But there is no similar imperative among bureaucrats, whose primary motive is getting their monthly salaries.
That implies that the NBN could be nothing but some clunky museum relic by the time the government is done paying it with people’s blood money. And even before the government has written the last check for the Chinese after 20 years, government agencies may have completely abandoned the network for its sheer inefficiency and obsolescence.
We are talking here about the possibility that we are going to continuously pay people’s hard-earned money for a system that’s doomed to be inutile in just a few years of operation.
With such a huge cost and questionable, nay, probably even negative, social benefit, one can’t help but ask whose interest the government is trying to satisfy with its not-oh-so secret pursuit of the NBN.
If its social benefit is in doubt, one could be tempted to think some private motive is the primary consideration. It’s so tempting to think that way because the government seems to be moving heaven and earth to keep the issue hidden from public scrutiny.
We all know the project started with an unsolicited proposal from Amsterdam Holdings Inc. (AHI) for a build-operate-transfer (BOT) project amounting reportedly to about $260 million, supposedly at no cost to the government.
President Arroyo supposedly favored this approach since the government is penniless. Not to be outdone, Americans came up with their offer from Arescom for a lesser amount, reportedly about $135 million, to be financed through overseas development assistance.
Then suddenly, the Chinese-owned ZTE came into the picture, with an offer equivalent to that of AHI, plus supposedly a “superior” technology.
Suddenly, the government forgot all about Arescom and AHI, and came for ZTE. Come signing time, however, the total amount for the project rose to US$329 million, payable in 20 years to the China Export-Import Bank. Hence, from a BOT deal, it has become a supply contract with ZTE.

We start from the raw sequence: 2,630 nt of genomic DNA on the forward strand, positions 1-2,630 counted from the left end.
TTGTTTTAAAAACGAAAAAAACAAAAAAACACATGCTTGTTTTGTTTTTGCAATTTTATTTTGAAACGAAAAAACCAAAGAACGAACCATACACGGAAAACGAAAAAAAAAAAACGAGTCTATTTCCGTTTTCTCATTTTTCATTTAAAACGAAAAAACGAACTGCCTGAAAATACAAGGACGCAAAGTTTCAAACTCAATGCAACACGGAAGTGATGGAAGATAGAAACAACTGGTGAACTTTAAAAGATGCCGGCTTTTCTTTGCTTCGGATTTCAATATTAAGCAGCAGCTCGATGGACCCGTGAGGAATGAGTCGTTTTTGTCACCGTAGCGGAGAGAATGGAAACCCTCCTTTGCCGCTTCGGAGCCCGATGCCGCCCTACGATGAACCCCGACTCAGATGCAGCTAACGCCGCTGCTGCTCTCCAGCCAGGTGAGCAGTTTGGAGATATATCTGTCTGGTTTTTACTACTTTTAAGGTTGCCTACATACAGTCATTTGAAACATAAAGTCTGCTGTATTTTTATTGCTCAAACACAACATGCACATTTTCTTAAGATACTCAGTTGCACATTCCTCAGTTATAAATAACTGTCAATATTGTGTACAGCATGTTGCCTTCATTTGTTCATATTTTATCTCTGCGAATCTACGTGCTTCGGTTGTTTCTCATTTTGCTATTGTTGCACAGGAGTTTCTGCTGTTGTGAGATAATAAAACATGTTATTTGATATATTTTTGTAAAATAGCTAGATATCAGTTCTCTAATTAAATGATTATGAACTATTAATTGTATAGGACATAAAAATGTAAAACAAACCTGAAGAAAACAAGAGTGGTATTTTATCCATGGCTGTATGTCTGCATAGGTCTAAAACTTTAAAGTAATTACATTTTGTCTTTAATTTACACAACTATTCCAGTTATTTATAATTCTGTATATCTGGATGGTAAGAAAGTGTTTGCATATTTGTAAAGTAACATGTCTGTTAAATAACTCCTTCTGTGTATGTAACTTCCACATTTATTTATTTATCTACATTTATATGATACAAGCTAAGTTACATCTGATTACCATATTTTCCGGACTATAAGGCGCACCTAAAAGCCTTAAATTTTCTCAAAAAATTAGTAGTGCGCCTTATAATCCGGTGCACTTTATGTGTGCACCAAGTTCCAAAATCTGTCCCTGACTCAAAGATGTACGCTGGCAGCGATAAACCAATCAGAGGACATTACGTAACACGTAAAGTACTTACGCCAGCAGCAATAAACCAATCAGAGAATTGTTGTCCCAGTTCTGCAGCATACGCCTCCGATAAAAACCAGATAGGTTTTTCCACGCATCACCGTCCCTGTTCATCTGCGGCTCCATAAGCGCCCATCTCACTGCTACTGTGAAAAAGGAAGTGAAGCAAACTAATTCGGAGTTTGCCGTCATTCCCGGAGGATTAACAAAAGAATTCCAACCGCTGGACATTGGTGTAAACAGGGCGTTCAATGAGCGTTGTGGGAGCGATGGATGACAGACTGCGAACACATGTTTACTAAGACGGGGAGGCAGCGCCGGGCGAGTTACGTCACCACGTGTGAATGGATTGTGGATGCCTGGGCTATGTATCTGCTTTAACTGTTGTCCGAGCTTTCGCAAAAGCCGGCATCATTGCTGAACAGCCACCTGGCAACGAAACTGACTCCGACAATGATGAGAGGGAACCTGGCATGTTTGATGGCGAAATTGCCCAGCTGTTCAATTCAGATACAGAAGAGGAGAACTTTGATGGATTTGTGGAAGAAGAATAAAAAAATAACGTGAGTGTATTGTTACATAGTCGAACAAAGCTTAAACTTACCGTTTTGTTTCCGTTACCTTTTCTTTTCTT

To top it all, the Chinese bank also offered $500-million more for an e-education project, on condition that this money is going to be spent on Chinese equipment. And of course, all the transactions are supposedly covered not by Philippine laws, but by Chinese laws.
After the signing ceremony, no less witnessed by the President, the signed documents were supposedly “stolen” in the hotel, a convenient excuse for bureaucrats to hide details of the contract. Those bureaucrats may have committed our souls to Mephistopheles, and we wouldn’t know it because someone “stole” the document! Of course, the government could have easily asked the Chinese to fax us their copy for distribution to the media and whoever is interested, in the interest of transparency, while reconstructing the Philippine copy—but it seems the government is not willing to do that. Or maybe the Chinese have lost their copies of the contract too? Strange world this is.
(Note: originally prepared as editorial for the BusinessMirror, 31 July 2007)